In Search of Gielgud
Writing a biography is easy, right? You just have to find out lots of facts about the person, and string them together to make them readable. Avoid the obvious pitfalls, of course speculating if you have too little information, stodginess if you have too much.
Well, yes, in theory those are the basics. But if you add to the mix the facts that the person is very distinguished, very old, and very much alive, and that having already agreed to an ‘authorised’ biography he is not too sure if your own project should actually go ahead, and you get some idea of what Jonathan Croall was up against when, towards the end of the 1990s, he came up with the idea of a biography of Sir John Gielgud, one of England’s most famous actors, by now in his nineties.
Croall’s rival biographer was Sheridan Morley, who had already been at it for some years, though he was said to have only reached the 1930s, and who did everything in his power to prevent Croall’s book from seeing the light of day. Croall fortunately had an encouraging agent and found a publisher, but then began a race to be first past the post, not helped by Morley’s continued snipes, and his attempts to undermine the project by telling potential interviewees not to talk to Croall because he was unauthorised.
You might think that would make rather grim reading, but that is absolutely not the case. This quite slim volume is a total delight, and had me laughing out loud many times as I whizzed through it. Structured in the form of diary entries over the three years of the project, it’s an absolutely fascinating account of the whole process from start to finish. And the start, of course, is the interviews.
Croall compiles a hit list: “Oldies first, in case the curtain’s about to ring down on them”. Ranging in age from Gielgud’s exact contemporary and friend, the designer Margaret Harris (93) to Alec Guinness, ten years younger, these people do indeed form the very foundation of the book, as they can remember Gielgud in his heyday, the 1930s, and provide wonderful insights into his character and abilities. They also provide some priceless examples of Gielgud’s famous gaffes, like this variation of one of the most famous, from a party in New York:
Gielgud to fellow guest on the sofa: I understand the person to avoid at this party is Mrs Higginbotham.
Great anecdotes like this abound, mostly about Gielgud himself but also some snippets about other people I very much liked the story of the famous actress Mrs Patrick Campbell, who late in life went on tour in Ibsen’s Hedda Gabler, and described herself as “a tour de force now forced to tour”. Actors are often witty people, and nobody liked a giggle more than Gielgud, who sometimes even collapsed into laughter on stage, as when, playing Lear, one of his false eyebrows fell off just as he’d uttered the line “I have sworn. I am firm”.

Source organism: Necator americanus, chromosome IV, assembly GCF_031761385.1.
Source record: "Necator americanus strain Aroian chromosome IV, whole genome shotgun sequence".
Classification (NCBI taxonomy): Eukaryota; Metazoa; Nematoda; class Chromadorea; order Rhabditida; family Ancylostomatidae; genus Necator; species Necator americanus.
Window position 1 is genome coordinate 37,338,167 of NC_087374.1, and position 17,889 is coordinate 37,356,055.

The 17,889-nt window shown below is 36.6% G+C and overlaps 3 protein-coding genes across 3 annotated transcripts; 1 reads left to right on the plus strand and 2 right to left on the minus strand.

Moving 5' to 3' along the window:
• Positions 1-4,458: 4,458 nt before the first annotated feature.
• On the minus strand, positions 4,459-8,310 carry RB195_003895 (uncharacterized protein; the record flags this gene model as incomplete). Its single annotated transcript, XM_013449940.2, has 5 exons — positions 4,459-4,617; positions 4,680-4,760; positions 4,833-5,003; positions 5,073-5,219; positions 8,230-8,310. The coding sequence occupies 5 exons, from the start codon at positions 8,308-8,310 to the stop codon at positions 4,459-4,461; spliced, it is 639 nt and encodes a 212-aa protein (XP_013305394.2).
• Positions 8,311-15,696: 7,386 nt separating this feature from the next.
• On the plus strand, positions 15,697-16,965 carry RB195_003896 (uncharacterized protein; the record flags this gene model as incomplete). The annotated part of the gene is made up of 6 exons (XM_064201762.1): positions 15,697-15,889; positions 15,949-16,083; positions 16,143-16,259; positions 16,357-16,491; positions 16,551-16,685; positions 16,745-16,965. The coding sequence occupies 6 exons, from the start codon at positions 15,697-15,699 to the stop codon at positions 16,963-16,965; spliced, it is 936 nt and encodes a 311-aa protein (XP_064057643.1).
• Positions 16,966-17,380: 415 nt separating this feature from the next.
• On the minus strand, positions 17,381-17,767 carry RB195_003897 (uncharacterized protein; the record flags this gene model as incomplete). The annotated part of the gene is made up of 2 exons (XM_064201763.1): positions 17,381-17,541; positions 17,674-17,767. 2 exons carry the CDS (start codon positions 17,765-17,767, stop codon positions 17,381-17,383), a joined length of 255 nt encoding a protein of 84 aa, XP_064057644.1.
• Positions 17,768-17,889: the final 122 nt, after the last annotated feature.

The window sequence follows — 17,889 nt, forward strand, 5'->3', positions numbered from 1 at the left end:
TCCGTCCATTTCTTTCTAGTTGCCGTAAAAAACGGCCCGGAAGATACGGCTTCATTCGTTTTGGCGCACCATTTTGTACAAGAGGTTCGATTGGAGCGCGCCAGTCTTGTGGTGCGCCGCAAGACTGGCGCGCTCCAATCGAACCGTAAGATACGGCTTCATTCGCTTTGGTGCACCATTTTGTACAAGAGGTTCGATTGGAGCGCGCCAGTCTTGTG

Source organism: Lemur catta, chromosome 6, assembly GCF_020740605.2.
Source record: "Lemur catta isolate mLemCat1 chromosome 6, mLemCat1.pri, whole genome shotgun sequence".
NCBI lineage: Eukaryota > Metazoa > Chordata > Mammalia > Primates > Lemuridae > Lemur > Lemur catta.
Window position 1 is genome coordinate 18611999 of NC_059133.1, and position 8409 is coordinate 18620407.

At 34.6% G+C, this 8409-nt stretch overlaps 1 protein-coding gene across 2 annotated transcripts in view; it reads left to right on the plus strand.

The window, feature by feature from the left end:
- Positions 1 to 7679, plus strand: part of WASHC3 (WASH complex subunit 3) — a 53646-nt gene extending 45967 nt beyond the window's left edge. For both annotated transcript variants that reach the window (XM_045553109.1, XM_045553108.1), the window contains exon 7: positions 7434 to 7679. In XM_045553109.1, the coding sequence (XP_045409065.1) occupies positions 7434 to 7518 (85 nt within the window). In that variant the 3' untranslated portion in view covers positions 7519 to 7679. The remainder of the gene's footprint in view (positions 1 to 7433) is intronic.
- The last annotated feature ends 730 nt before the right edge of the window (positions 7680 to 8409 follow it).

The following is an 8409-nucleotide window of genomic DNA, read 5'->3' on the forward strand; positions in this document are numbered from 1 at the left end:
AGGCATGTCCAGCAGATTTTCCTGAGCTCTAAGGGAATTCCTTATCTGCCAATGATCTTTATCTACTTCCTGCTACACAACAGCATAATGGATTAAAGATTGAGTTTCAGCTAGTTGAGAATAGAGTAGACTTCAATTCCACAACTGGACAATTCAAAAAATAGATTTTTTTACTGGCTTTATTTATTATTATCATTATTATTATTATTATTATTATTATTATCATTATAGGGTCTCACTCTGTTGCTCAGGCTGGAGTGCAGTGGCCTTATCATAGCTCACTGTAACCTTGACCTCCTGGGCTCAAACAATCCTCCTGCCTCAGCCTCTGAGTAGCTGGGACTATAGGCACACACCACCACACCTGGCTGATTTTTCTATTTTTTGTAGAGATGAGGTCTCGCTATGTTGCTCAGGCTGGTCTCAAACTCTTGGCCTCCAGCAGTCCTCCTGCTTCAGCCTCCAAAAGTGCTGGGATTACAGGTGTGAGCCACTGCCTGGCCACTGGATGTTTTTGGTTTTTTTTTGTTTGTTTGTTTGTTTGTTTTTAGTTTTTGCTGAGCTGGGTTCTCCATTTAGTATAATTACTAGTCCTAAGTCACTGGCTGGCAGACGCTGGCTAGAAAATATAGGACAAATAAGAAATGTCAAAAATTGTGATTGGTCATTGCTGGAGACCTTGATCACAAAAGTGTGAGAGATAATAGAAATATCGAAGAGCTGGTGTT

What emerges clearly from this account, though, is the amount of sheer hard work involved in producing a volume that ended up over 500 pages long. Croall skims remarkably lightly over the hours spent reading and then, of course, writing, always plagued by uncertainty into the bargain. At one point Gielgud, who never met Croall but had sent a rather lukewarm letter of agreement to the project, actually tried to withdraw his permission.
Croall’s editor at Methuen disappeared for long periods, didn’t read things Croall sent, and eventually disappeared without prior warning from the company. Then towards the end, there was the race towards publication, finding the photos (and having to pay for them!), wrestling with incompetent proofreaders, and of course fending off the constant attacks from the Other Biographer. Who ever thought authorship could be easy.
Sadly, Gielgud died before the book was in proof, so he never saw it. But it did appear, well before Morley’s lame and inaccurate attempt, and happily proved very successful. I’ve read it myself, in the revised version, John Gielgud: Matinee Idol to Movie Star, which came out in 2011 to incorporate material Croall had no access to first time around, and it is excellent.
And excellent is what I have to call this book too. Deceptively short and light, it is packed with insights not only into Gielgud himself but also into the theatre of the twentieth century. Croall himself comes across as a man of humour and humanity, often self-deprecatingly honest about his own mistakes and shortcomings. He wears his learning lightly, and for me that’s about the biggest of compliments. Highly recommended.
Harriet Devine is one of the editors of Shiny New Books.